The objective of this research is to investigate the behaviour of welded steel […]


Dr. Anjan Bhowmick
Department of Building, Civil and Environmental Engineering, Concordia University

Behaviour of Light-Gauge Steel Shear Walls With Screwed Infill Plate Connections for Regions of Low-

This research programme involves both experimental and numerical investigations of the performance of light-gauge steel shear walls with screwed plate connections. The experimental investigation will include a quasi-static cyclic loading of a large-scale, single storey, light-gauge steel plate shear wall with cold-formed infill plate screwed to a moment resisting frame (see Figure -1 above). The experimental investigation will examine two key aspects: (1) the ductility and strength of the […]


2013 H.A Krentz Research Award
Dr. Robert G. Driver
Department of Civil and Environmental Engineering, University of Alberta

Solving the Mystery of Double-coped Beams

This research will examine the behaviour of double-coped beams and the potential limit states that can be encountered in the coped region under various loading conditions. Beyond addressing the lack of experimental verification of methods currently being used for designing double-coped beams for shear loading, the project also aims to develop a methodology for determining their capacity when subjected to combined shear and axial load, which is increasingly being asked of […]


Dr. Robert G. Driver, P.Eng.
Department of Civil and Environmental Engineering, University of Alberta

The Increasingly Common Case of Weak-axis End Moments – Eliminating Unnecessary Joint Stiffeners

The proposed research program targets a very common detail, most prevalent in industrial structures, where connection design forces include weak-axis moments from the adjoining member that most often necessitate the addition of stiffeners to the frame joint. The overarching objective of this research project is to provide a simple and widely-applicable method for optimising the design of joints where the loading includes biaxial flexural demands at the ends of […]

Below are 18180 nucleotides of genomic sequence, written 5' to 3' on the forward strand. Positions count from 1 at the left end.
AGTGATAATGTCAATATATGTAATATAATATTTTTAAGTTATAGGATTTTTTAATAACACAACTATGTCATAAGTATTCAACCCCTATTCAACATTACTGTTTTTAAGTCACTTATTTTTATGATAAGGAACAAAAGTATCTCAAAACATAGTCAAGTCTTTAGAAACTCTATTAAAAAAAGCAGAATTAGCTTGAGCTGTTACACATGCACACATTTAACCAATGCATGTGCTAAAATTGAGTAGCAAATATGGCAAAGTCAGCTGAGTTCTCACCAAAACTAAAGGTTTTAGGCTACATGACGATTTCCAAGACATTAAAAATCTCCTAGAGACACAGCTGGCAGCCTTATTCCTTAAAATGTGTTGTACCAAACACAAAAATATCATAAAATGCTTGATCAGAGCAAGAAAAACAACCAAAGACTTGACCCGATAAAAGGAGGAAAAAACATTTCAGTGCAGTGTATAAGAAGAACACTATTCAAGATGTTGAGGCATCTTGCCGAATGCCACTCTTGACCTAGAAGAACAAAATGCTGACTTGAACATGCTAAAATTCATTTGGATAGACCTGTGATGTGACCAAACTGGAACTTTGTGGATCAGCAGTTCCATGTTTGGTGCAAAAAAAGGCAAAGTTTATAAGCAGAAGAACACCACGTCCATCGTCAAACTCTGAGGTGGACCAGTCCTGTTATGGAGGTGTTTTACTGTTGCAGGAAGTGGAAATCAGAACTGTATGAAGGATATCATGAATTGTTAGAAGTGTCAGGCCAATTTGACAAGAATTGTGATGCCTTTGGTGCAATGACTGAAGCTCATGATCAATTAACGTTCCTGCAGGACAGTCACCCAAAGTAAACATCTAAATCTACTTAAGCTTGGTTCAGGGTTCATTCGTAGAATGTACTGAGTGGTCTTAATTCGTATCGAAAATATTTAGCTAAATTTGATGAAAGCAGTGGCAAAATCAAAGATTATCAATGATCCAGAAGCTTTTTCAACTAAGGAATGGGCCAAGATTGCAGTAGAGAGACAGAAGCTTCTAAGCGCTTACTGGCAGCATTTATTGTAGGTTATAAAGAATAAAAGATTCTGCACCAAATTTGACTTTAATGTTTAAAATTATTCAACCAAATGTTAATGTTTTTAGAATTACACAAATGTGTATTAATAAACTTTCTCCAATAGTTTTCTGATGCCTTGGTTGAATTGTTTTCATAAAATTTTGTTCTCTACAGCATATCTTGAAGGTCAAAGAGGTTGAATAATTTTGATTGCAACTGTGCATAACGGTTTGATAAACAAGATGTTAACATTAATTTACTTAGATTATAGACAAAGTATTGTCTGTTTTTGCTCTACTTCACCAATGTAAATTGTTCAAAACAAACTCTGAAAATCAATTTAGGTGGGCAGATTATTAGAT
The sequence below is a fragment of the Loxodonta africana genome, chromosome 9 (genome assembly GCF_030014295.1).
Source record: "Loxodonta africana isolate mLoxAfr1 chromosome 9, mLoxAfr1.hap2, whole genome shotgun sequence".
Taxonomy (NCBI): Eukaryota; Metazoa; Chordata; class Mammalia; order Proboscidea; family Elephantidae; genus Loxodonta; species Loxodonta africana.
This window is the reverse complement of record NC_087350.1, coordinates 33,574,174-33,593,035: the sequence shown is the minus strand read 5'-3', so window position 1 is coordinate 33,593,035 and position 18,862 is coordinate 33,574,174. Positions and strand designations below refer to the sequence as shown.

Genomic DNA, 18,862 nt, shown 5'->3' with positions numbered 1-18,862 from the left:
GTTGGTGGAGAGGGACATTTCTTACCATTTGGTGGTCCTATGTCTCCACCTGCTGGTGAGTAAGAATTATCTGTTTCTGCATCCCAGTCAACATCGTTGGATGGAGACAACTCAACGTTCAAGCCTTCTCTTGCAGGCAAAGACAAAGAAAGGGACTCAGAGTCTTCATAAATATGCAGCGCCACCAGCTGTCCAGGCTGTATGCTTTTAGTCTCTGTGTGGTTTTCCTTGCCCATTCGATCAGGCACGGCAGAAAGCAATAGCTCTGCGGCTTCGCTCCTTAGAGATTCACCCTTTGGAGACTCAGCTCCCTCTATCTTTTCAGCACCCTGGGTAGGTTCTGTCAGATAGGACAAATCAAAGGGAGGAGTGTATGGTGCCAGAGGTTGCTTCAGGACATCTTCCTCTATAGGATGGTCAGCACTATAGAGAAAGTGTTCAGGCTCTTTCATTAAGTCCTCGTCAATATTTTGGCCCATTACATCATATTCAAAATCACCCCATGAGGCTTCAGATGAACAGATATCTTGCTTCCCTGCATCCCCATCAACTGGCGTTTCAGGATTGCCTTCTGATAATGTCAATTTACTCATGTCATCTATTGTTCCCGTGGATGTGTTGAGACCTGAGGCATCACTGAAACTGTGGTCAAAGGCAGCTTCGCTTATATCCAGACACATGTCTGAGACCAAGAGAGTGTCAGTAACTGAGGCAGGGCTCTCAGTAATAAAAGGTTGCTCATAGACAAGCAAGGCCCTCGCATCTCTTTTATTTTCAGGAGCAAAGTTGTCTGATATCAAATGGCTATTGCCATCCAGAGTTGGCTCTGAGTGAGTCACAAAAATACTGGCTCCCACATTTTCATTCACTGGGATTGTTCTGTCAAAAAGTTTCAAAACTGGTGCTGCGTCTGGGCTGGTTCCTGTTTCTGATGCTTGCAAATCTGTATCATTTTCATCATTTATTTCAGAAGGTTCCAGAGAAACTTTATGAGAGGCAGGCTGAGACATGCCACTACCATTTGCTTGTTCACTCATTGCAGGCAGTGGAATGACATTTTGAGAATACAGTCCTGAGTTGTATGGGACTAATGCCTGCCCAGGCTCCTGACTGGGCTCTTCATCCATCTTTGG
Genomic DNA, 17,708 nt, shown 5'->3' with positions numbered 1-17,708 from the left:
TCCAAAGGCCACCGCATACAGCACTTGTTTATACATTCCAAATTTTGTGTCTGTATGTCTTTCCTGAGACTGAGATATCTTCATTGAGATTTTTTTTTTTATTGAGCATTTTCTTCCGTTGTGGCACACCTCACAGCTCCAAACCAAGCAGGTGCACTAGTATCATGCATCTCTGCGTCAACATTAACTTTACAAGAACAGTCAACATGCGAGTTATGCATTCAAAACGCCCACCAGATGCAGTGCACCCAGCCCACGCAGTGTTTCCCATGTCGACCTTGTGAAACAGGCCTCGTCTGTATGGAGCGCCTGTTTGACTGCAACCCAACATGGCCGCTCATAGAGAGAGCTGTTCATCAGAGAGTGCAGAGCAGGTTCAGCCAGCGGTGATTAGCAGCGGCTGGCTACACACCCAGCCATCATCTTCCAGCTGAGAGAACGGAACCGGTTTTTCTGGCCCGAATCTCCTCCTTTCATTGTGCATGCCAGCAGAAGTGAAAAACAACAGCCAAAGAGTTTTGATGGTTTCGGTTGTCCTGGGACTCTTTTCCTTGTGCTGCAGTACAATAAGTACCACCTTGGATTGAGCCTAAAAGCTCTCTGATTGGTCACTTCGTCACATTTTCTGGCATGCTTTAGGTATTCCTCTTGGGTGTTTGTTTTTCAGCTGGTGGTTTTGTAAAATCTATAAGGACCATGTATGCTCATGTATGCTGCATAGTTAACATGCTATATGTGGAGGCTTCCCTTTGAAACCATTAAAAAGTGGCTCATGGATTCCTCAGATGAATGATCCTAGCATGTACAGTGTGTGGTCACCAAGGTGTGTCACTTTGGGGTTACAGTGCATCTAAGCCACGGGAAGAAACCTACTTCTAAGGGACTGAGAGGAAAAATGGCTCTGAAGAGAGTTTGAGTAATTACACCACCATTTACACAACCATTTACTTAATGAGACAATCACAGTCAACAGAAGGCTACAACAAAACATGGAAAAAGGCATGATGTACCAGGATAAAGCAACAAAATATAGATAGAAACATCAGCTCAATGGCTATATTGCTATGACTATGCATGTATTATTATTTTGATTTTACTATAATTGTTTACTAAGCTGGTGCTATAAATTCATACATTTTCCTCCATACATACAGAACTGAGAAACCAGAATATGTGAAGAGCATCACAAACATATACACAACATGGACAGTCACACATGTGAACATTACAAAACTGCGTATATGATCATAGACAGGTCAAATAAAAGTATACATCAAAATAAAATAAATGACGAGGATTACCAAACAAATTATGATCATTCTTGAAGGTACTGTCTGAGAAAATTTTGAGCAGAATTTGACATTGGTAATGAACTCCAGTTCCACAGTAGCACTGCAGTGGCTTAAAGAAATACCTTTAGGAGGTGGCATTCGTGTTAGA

Dr. John Gales
Department of Civil and Environmental Engineering, Carleton University

Towards a Performance Based Fire Design Framework for Composite Steel Deck Construction in Canada

Traditional structural design for fire safety of composite steel deck construction in Canada is prescriptive. This design procedure relies on simplification with isolated building components being designed based on implicit fire relations. In light of advances in Europe, this design procedure can be viewed as restrictive, under-utilising of structural materials, wasteful of fire protection material, and even at times unsafe. The Performance Based Fire Design (PBFD) methodology relies on the fire […]


Dr. Dimitrios Lignos
Department of Civil Engineering and Applied Mechanics, McGill University

Development of Ry, Rt Factors and Probable Brace Resistance Axial Loads for the Seismic Design of Bracing Connections and Other Members

In the CSA S16-09 limit state design approach, brace connections must be designed to resist brace axial loads that correspond to the probable (expected) buckling strength and tensile yielding of the steel braces. In order to ensure that within these elements, the desired ductile mode of yielding governs and other undesirable brittle failure modes are precluded from the “capacity design” methodology, the true […]


Dr. Jeffrey A. Packer
Department of Civil Engineering, University of Toronto

Offset HSS Connections

The objective of this research is to investigate the behaviour of offset HSS connections where HSS branch members are offset from the chord centreline and where connections are offset towards an open chord end (HSS branch members near the end of an open-ended chord) (see Figure 1 above). Such “irregular” connections are not covered in current design recommendations.

In the first phase of this investigation, a set of 12-16 isolated square/rectangular HSS, T-, Y- and X-connections experiments will be tested. In a second […]


Dr. Jeffrey A. Packer
Department of Civil Engineering, University of Toronto

Effective Weld Properties for Connections of Round HSS

Currently, the design of welds in round HSS-to-HSS connections is invariably performed using a design philosophy whereby welds are proportioned to develop the capacity of the connected branch member walls, which could lead to inefficient and costly connections.

The goal of this research project is to determine the effective lengths of fillet welds in round-to-round HSS T-, Y- and X-connections under branch axial loading. A set of fillet-welded, isolated connection tests – designed to be weld-critical – will […]


Dr. Khaled Sennah
Department of Civil Engineering, Ryerson University

Promoting Steel as a Material of Choice in Bridge Infrastrucutres: Current and Future Innovations

With increased prices of steel, bridge owners and design engineers have become more reluctant to using steel in bridge superstructure, as it may be cost prohibitive. In this research, some countermeasures and innovative techniques are proposed that can be considered to (i) reduce the steel material content in bridge superstructure; (ii) enhance the constructability of steel I-girder and box-girder bridge systems in both straight and curved alignments, leading to a significant cost saving; […]